Now, let's talk about what I didn't like, here's where it gets deep folks.  Heather reminded me a bit of myself as a young person.  I felt the same sense of being the awkward outsider struggling to understand friends, enemies, and the intricacies of school.  It was uncomfortable looking at someone who had some of the same thoughts and feelings that I did.  Who struggled to understand why someone would pretend that they liked you, only to use your knowledge to pass an exam.  Why girls always seemed to run in packs.  Unlike myself, Heather was neatly labeled as being different and thus wrong, and went to lots of counseling sessions which frankly pissed me off.  I felt sorry for her.  Her she had to sit with someone who spent the entire session telling her she was wrong, and patiently trying to have her act like a normal back stabbing high school girl.  Who told her she was fixated on riding and it wouldn't do her any good.

In the book luckily Heather doesn't listen to her psychologist, and she eventually discovers that she belongs in the horse world, where she was welcomed with open arms and the only thing people cared about was how well she rode the horse she was on.  She had something in common, she had something she did well, and all of a sudden she didn't have a damn bit of trouble making friends.  I didn't think that this book helped people understand Autism, I think that is a misprint.  I think it helps people understand that labels suck, mean girls are everywhere, and you just need to find where you belong.

Tuesday, April 14, 2015

Coal Country (and horses, duh!)

Over the weekend I accompanied a friend on a road trip deep into Kentucky along the West Virginia border.  I think I was there to poke her with a stick in case she fell asleep at the wheel.  Her horse was in training with a very well qualified endurance rider (if you call riding like a gazillion miles at the FEI level and racing semi broke Monglian ponies qualified) and she was headed down to pick it up.

Here's the truck in a Wendy's parking lot.  This was the scenery everywhere.

This was also scenery, this is coal country.  The coal moved around via barges on the river and trains that seemed to run all night long.
The endurance trainer's father is sort of the town historian and he has been collecting historical memorabilia from the town for so many years he built a small museum in a little A frame house to contain it all. This also served as a guest house for people visiting so we basically spent the night in a museum which is kind of a childhood fantasy.    Unfortunately there was no magic tablet and nothing came to life.  Boo.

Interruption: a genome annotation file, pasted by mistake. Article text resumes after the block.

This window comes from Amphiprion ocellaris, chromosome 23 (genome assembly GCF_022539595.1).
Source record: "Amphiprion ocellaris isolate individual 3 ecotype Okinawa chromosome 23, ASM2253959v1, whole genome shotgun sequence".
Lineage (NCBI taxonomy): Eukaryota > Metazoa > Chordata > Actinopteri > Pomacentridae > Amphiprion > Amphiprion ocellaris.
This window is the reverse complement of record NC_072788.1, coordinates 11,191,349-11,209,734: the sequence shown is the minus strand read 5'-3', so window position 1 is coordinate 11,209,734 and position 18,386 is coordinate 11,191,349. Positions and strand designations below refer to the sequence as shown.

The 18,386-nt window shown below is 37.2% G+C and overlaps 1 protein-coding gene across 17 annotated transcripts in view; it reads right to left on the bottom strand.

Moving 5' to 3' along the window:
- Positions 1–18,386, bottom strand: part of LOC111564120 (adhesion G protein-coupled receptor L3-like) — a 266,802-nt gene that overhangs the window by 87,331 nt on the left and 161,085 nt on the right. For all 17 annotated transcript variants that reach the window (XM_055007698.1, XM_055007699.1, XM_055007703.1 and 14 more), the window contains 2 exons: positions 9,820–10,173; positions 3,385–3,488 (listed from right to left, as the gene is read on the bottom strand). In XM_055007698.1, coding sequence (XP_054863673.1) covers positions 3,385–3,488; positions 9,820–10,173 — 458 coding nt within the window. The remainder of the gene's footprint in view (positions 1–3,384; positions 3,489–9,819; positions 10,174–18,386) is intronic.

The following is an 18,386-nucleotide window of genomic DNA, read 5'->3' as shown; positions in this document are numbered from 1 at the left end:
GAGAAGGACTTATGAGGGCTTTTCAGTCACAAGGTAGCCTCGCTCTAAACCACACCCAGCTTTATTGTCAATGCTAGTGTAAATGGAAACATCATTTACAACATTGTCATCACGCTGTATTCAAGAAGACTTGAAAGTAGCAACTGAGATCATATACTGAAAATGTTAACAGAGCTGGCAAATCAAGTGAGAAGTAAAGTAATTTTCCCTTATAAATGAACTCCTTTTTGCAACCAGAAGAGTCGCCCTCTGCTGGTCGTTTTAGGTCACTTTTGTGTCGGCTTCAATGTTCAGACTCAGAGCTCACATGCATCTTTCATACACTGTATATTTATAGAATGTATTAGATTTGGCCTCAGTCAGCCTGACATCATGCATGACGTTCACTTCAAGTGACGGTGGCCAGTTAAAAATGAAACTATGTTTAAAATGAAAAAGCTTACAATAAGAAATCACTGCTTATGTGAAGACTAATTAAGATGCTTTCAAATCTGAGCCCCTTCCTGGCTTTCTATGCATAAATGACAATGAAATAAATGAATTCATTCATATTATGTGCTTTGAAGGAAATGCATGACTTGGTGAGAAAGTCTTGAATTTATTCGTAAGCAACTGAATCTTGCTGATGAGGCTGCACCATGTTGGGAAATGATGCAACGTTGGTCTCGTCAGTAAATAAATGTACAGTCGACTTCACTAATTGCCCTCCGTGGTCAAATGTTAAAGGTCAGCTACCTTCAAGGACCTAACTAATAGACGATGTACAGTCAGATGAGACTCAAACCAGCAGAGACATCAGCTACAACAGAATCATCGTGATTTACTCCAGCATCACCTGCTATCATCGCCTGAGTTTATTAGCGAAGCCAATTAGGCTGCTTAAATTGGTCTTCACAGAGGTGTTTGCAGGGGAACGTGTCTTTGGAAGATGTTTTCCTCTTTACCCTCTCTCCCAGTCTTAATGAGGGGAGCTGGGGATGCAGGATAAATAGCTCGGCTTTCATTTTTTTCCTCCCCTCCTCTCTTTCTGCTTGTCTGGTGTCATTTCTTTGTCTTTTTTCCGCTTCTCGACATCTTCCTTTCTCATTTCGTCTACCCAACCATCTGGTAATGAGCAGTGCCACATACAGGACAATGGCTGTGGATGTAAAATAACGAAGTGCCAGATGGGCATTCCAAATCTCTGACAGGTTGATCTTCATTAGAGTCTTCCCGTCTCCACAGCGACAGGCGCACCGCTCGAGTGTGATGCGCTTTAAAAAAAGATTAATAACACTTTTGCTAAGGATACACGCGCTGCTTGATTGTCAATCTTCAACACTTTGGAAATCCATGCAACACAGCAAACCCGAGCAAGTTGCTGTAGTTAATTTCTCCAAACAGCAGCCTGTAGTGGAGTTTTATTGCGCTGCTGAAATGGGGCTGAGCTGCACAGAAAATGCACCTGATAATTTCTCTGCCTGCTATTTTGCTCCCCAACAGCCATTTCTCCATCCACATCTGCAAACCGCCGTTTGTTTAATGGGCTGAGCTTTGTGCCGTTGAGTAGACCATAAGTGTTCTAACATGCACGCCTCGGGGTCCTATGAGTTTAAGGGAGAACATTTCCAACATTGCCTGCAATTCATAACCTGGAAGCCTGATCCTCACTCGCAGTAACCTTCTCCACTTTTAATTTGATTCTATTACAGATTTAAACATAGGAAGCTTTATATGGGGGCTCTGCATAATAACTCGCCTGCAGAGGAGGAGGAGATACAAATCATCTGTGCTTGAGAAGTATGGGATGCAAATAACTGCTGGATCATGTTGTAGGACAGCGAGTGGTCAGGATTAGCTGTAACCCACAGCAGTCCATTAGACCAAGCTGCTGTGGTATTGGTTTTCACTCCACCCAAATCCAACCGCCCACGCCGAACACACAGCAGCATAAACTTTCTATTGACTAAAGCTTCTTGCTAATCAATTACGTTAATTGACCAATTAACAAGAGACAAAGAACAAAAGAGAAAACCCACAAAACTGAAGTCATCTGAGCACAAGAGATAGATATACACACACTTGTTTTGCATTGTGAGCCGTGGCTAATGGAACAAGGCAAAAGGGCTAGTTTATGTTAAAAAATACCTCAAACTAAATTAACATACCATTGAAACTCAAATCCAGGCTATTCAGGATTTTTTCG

I got to head out with her on a training ride on one of her 50 miler horses, an adorable grey.  He was happy to do his job, surefooted, and easy to rate.  He was happy to walk, trot, or gallop and if I asked him to walk up the hill he walked.   So many trail and endurance horses are either only happy in front, or in back but he was happy anywhere.  Training is important even for the trail, and being able to ask him to not surge up a hill is a sign that someone has put a lot of thought into his training.

Before we headed out she found out I was an eventer.

Ohhhh, so I can do my big hill, it usually scares people but you'll be fine.


I even tried to tell her I was a weanie eventer, but no dice.

I would like to say the scenery on her private property was beautiful but we were going so fast it was pretty blurry.  Trail riding in the Kentucky hills is kind of like riding on a roller coaster.  You have that long slow climb up the hill (or in our case that long really fast climb) and then you kind of lean back, close your eyes, and wonder how your mistakes in life brought you to these circumstances.

It was actually really fun, I've ridden hills in Southern Indiana otherwise I probably would have curled up into a fetal position and rolled off the side.   I started out in horses trail riding so I feel very at home on the trail, for me it's something that is relaxing and fun.  In technical terrain you just have to relax and trust the horse to put all of his feet in the right direction and being on an experienced horse I felt at ease.

I have to say that Endurance is probably the closest sport to Eventing.  You have to be a little crazy to want to do either sport, and is a snorty little arab fit enough to do 100 miles really much different than a snorty big OTTB fit enough to gallop at 550mpm?  I never understand why endurance riders say they are afraid to jump but they have no qualms taking an arabian with questionable brakes 50 miles up the side of a mountain.

I had a great time and I think if I wasn't a weanie eventer I might be a weanie endurance rider.

Sunday, April 5, 2015


 Hello all,  Life has been busy and I have not felt I've had anything worth blogging about.  Or that my blog is particularly interestin...